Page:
What is it?

Gingivitis, also known as gum disease, is a periodontal disease that causes inflammation of your mouth’s gum tissues. Bacterial biolfilms, also known as plaque, gets affected by a lack of oral care and the consumption of products harmful to your teeth and gums. This in turn causes the swelling of the gums, which may not inhibit oral function but may instead cause aesthetic harm. Gingivitis is not necessarily a painful disease, but this not a good thing; rather, this leaves many cases to be untreated, which eventually may lead to periodontitis – a more destructive gum disease.


WebMD states that gingivitis is caused by the growth of bacteria on the gums. This bacteria, in turn, will consume the sugars from whatever food or drink you ingest.

It will also take in toxins or poisons you might be taking from products like cigarettes. Generally, what is more likely to stain your teeth is also what will cause gingivitis. This includes coffee, tea, certain juices, chewing tobacco and other easily-staining products.

Furthermore, gingivitis can be caused by plaque build-up, which is basically the accumulation of minerals along your tooth enamel. This is more likely to cause gingivitis if it stays as the minerals will stay stuck to your teeth and gums, even if they are vigorously brushed. It also occurs in hard-to-reach areas, so be wary of all areas in your mouth.

There is also the chance of developing gingivitis if you are pregnant or taking certain medications like birth control pills or antidepressants. Similarly, diseases like AIDS and diabetes make it harder to fight infection. Both the medication and the diseases may prevent you from being able to fight its rapid spread properly if your body is chiefly focused on treating something else.



The symptoms of gingivitis are at times invisible and painless, but that does not mean they should be overlooked. As mentioned before, gingivitis is a stepping stone to periodontitis, which is potentially more harmful. As for the visible symptoms, WebMD  indicates that the gums may experience redness, swelling and even bleeding when gently flossed. Sufferers may also experience early stage symptoms of periodontitis, including bad breath and the recession of the gums.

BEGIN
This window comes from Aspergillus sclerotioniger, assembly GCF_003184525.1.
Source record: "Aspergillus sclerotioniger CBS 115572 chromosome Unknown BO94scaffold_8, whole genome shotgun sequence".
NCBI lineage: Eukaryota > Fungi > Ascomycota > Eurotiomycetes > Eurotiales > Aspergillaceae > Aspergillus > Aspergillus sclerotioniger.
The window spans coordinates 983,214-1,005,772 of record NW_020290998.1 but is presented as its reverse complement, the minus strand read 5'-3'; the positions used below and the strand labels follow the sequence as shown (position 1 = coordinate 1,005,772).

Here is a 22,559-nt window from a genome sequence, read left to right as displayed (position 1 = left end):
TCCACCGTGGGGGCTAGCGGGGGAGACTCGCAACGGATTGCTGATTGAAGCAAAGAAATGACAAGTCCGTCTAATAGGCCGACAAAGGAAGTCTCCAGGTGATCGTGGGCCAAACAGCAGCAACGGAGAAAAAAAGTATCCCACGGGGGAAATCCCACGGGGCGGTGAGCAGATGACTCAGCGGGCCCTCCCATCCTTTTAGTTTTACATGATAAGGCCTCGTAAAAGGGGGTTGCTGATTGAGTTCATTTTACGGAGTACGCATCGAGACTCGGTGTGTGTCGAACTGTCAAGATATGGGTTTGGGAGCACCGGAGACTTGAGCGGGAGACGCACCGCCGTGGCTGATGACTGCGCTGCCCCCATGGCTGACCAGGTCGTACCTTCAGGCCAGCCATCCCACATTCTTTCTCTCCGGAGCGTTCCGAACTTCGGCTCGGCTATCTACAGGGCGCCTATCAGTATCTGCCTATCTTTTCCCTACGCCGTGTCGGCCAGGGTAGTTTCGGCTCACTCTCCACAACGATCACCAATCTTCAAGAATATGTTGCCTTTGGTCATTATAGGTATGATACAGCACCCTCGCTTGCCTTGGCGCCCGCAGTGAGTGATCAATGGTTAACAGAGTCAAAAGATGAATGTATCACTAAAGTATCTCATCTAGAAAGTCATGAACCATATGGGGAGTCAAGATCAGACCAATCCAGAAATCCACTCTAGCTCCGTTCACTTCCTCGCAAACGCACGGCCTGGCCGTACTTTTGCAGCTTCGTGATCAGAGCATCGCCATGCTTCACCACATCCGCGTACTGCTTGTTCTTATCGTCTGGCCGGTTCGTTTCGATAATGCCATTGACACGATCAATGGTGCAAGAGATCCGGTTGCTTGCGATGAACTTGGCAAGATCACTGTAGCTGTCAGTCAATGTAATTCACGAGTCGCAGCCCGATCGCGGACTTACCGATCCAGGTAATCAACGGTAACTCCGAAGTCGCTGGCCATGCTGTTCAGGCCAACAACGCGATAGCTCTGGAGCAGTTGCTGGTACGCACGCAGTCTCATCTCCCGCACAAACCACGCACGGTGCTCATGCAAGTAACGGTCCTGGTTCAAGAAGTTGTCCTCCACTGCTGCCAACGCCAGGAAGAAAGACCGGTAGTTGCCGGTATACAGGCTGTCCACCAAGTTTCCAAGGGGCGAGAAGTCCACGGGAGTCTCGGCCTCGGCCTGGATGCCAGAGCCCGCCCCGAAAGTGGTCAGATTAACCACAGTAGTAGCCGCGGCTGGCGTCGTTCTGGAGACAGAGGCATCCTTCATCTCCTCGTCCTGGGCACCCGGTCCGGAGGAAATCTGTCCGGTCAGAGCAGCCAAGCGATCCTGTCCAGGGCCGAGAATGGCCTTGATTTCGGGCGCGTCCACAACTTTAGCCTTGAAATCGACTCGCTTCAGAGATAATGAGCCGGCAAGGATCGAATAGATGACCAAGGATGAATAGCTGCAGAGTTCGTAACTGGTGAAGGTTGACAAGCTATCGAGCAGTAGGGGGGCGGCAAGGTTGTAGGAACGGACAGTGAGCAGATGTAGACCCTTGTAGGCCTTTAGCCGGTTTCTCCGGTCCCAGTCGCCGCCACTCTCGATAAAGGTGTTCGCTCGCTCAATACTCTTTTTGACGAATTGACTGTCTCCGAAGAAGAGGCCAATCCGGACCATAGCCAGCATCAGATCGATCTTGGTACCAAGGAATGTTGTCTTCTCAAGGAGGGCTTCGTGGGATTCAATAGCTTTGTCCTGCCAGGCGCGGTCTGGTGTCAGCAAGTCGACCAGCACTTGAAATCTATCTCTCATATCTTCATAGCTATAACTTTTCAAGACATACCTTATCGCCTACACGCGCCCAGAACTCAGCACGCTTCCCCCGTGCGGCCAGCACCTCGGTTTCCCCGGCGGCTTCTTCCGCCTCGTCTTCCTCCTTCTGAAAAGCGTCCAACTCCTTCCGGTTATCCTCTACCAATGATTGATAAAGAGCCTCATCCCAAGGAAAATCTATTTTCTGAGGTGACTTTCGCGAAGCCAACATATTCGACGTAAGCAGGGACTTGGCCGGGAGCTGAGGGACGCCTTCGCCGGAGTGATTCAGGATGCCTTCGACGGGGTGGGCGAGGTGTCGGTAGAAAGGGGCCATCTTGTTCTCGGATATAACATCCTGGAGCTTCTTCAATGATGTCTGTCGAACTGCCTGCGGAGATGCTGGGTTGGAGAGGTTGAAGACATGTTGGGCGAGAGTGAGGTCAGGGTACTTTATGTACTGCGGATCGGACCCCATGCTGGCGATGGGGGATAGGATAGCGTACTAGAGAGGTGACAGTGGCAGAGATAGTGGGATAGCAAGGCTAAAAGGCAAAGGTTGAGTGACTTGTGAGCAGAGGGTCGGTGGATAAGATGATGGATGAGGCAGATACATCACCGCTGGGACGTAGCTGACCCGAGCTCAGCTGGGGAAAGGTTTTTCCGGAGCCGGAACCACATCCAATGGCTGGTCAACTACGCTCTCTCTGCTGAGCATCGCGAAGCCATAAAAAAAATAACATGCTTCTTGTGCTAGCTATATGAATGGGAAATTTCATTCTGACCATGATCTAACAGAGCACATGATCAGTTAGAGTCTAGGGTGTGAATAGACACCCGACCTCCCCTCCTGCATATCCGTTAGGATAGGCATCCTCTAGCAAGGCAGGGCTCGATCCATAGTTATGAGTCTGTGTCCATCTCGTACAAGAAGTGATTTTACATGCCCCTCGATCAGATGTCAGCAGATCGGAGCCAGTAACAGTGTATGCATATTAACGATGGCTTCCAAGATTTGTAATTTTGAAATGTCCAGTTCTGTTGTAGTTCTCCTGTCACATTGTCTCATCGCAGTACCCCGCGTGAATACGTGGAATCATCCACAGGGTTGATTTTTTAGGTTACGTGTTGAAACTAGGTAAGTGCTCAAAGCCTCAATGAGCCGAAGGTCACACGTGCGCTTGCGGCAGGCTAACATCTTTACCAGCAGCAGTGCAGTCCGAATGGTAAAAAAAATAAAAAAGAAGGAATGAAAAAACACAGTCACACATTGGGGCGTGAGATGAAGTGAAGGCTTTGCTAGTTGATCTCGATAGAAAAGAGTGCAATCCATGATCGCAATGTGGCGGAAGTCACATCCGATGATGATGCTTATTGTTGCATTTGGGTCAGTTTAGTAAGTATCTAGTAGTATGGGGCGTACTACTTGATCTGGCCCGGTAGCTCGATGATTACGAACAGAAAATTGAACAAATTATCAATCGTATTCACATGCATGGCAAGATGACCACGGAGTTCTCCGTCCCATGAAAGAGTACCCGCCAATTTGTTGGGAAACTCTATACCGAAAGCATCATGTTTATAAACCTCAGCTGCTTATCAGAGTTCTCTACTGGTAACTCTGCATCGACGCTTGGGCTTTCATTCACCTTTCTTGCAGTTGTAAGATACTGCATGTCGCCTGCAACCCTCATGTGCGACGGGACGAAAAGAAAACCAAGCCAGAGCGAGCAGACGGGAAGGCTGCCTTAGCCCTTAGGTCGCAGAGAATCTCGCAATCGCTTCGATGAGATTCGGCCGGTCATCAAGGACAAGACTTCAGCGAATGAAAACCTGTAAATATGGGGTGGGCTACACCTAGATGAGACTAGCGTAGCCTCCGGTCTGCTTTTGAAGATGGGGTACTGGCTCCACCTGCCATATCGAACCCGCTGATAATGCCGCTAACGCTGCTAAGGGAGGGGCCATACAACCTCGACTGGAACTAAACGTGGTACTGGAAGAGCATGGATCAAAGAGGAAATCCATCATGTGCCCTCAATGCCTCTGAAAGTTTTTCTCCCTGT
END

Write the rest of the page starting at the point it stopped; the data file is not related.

The use of tobacco will actually lower the chances of bleeding, but it does not mean it is good for you. Over the course of a long time, your teeth and gums will eventually begin decaying and corroding if not treated.


The best way to diagnose gingivitis is to visit a dentist. They will immediately notice the signs of gingivitis, and they can easily provide a personalized solution if necessary. If the dentists do not provide enough information, periodontists—those who specialize in gum disease—will be able to recognize indications that you are headed towards periodonitis. X-rays may also be used to detect any abrasions or decay in the teeth. It is best however, if you consult a particular dentist regularly, so they can cross-reference your current oral state with a previous one.



Fortunately, there are many ways to treat gingivitis, and these can be done cheaply and effectively in the comfort of your own home. WebMD suggests simply using tartar-control toothpaste that preferably contains fluoride. Consistent flossing after every big meal is also advisable, as tartar buildup will be most easily removed immediately after it has entered your mouth. Using antiseptic or anti-plaque mouthwash is a must too, as it may get things that neither the dental floss nor the toothbrush will get. If neither of these work or are simply inaccessible, a suitable whitening toothpaste or even a toothpick will provide the care you require.

It is also a good idea to reconsider your diet if you want to maintain whiter teeth and avoid plaque buildup.Consult your dentist about what foods to avoid, and ask them if there are any indicative stains on your teeth that may stem for a particular substance.

As for tobacco use, it is recommended that one quit to avoid gum disease. Dentists advise that its consumption will inevitably lead to it, so it is a good idea to visit your dentist more if need be. If none of this seems to be working, try augmenting the amount of times you floss and brush your teeth during the day. Some recommend bringing oral care products to work, or chewing a pack of whitening gum in the middle of the day.